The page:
The “law of one price” holds that identical goods should trade for the same price in an efficient market. But how well does it actually hold internationally? The Economist magazine’s Big Mac Index uses the price of McDonald’s Big Macs around the world, expressed in a common currency (U.S. dollars), to measure the extent to which various currencies are over- or under-valued. The Big Mac is a global product, identical across borders, which makes it an interesting one for this purpose.
But the law of one price assumes there are no restrictions on, or costs involved in, the movement of goods, and Big Macs travel badly. So in 2013 we created our own Mini Mac Index, which compares the price of iPad minis across countries. Minis are a global product that, unlike Big Macs, can move quickly and cheaply around the world. As explained in the video here, this fact helps equalize prices.
As shown in the graphic at the top, the Mini Mac Index suggests that the law of one price holds far better than does the Big Mac Index. The Big Mac shows the dollar overvalued against most currencies, by an average of 32 percent (a whopper). By contrast, the Mini Mac shows the dollar slightly undervalued—2.7 percent on average (small fries).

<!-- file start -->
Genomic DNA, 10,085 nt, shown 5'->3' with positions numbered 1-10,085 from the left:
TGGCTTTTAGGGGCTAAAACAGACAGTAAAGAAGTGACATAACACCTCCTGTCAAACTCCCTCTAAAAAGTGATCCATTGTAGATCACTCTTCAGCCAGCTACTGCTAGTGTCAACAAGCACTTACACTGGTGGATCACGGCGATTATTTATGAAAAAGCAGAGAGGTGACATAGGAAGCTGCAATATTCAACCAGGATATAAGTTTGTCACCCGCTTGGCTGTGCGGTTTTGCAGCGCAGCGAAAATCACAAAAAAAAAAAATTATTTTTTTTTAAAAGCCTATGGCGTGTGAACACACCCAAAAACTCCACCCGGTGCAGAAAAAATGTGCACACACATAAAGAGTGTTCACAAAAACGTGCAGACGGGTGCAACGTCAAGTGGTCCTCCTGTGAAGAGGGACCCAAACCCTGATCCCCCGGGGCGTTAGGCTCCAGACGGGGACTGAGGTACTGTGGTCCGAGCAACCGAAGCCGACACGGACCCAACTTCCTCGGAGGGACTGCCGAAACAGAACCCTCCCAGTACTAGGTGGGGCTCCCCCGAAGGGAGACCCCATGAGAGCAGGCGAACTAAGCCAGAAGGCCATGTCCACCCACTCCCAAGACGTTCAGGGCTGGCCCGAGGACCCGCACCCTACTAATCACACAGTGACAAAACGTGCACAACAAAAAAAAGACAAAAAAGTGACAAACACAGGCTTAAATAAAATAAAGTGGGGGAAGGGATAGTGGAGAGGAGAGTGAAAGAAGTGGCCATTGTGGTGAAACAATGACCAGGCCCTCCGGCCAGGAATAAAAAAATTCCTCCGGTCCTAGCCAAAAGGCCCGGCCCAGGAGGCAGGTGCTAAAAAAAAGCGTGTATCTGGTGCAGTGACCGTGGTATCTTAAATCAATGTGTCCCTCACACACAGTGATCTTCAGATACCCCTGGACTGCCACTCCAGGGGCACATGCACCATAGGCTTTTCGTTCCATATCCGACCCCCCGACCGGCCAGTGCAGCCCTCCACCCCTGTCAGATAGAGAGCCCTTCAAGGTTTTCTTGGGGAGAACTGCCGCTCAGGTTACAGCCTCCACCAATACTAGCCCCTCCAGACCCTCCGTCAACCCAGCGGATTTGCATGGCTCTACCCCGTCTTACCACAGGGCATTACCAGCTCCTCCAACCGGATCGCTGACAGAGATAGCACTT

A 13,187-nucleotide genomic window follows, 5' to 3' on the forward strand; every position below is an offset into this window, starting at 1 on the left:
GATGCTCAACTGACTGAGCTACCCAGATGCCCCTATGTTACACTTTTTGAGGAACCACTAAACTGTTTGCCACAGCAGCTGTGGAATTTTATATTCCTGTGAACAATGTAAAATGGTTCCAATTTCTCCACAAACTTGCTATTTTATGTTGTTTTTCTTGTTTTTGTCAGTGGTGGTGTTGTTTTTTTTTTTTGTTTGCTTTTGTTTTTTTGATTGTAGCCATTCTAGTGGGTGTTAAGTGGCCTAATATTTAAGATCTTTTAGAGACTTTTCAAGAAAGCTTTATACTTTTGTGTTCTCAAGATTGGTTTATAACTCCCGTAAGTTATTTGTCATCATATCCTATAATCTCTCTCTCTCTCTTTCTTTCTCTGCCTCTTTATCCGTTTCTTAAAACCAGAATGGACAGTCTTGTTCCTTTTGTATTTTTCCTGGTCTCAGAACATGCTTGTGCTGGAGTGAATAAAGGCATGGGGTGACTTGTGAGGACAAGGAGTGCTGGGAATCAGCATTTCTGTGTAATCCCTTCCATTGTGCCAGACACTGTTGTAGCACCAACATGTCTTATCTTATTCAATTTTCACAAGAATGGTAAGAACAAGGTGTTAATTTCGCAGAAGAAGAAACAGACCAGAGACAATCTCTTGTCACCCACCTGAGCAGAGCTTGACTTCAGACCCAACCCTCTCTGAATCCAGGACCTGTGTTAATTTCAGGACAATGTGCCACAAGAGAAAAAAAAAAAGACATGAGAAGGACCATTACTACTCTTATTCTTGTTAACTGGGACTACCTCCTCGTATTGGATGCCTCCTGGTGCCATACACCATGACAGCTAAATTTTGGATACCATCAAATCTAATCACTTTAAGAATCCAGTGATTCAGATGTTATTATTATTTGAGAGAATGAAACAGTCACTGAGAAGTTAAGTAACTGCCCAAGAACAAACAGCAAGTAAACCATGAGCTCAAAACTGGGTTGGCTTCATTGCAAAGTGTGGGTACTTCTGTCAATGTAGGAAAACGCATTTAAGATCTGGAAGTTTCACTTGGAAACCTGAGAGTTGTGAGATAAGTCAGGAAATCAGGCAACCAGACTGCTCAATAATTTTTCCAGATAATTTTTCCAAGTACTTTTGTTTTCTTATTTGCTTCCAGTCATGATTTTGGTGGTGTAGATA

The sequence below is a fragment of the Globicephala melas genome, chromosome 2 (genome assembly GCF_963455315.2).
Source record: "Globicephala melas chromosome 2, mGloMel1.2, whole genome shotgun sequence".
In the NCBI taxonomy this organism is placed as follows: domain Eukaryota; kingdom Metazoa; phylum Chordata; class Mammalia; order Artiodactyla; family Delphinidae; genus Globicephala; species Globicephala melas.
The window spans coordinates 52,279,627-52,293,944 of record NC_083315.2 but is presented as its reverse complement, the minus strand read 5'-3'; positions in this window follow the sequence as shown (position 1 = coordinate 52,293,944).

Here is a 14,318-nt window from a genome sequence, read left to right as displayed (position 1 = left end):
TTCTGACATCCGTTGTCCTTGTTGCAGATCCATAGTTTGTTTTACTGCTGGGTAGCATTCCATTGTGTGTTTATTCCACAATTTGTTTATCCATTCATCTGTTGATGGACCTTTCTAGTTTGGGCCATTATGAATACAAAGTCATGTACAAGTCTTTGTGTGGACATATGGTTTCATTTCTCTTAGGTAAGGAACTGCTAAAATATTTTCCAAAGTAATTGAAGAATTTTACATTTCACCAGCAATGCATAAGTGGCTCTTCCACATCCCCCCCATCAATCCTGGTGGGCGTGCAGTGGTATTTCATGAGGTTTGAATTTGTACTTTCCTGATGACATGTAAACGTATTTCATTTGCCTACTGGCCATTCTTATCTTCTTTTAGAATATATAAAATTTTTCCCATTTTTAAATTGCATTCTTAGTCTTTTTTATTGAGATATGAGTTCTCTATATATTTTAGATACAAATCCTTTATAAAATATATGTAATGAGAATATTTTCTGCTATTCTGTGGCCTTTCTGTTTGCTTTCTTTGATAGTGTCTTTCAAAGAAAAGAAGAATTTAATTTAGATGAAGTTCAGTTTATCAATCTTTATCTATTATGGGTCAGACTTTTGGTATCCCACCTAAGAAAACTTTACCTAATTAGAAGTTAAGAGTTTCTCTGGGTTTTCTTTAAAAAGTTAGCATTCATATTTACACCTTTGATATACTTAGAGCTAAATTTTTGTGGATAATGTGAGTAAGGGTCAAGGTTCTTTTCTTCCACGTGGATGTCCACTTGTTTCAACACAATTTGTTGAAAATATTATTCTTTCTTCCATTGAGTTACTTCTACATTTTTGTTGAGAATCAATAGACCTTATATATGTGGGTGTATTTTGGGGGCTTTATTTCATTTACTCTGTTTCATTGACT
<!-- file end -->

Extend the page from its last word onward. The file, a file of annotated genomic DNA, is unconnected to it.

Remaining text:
The dollar’s Mini Mac valuation has climbed four percentage points over the past year, and 1.6 points since August. Driving this climb has been growing expectations of the Fed hiking interest rates a year earlier than it had forecast early on in the pandemic—the result of core PCE inflation rising from 1.5 percent last February to 4.9 percent in December. In consequence, investors now expect between four and seven rate increases this year, possibly taking the policy rate from 0 percent to 1.75 percent or more.
For currencies of other developed countries, which have seen somewhat smaller inflation gains than the United States, Mini Mac valuations have plunged. Since August, the UK pound fell from 16.1 percent overvalued to 8.1 percent overvalued, the euro dropped from 12.3 percent overvalued to 5.7 percent overvalued, and the Japanese yen sank from 4.6 percent overvalued to 5.3 percent undervalued.
In contrast, the Chinese RMB’s Mini Mac value has, like that of the dollar, risen of late. Since August, it has soared from a 2.3 percent undervaluation to a 3.1 percent overvaluation. Two factors are notable in this regard. First, the world has been buying more Chinese goods as global growth recovers from the pandemic. Second, foreign investment inflows have surged, particularly since FTSE Russell added China to its global government bond index last October. Facing these trends, the PBoC has allowed the RMB’s exchange rate to rise to its highest level since 2018.
The Mini Mac Index’s worst performer? No surprises here. Under growing threat of a Russian invasion, Ukraine has seen it hryvnia fall from 2.2 percent undervalued to 16.5 percent undervalued.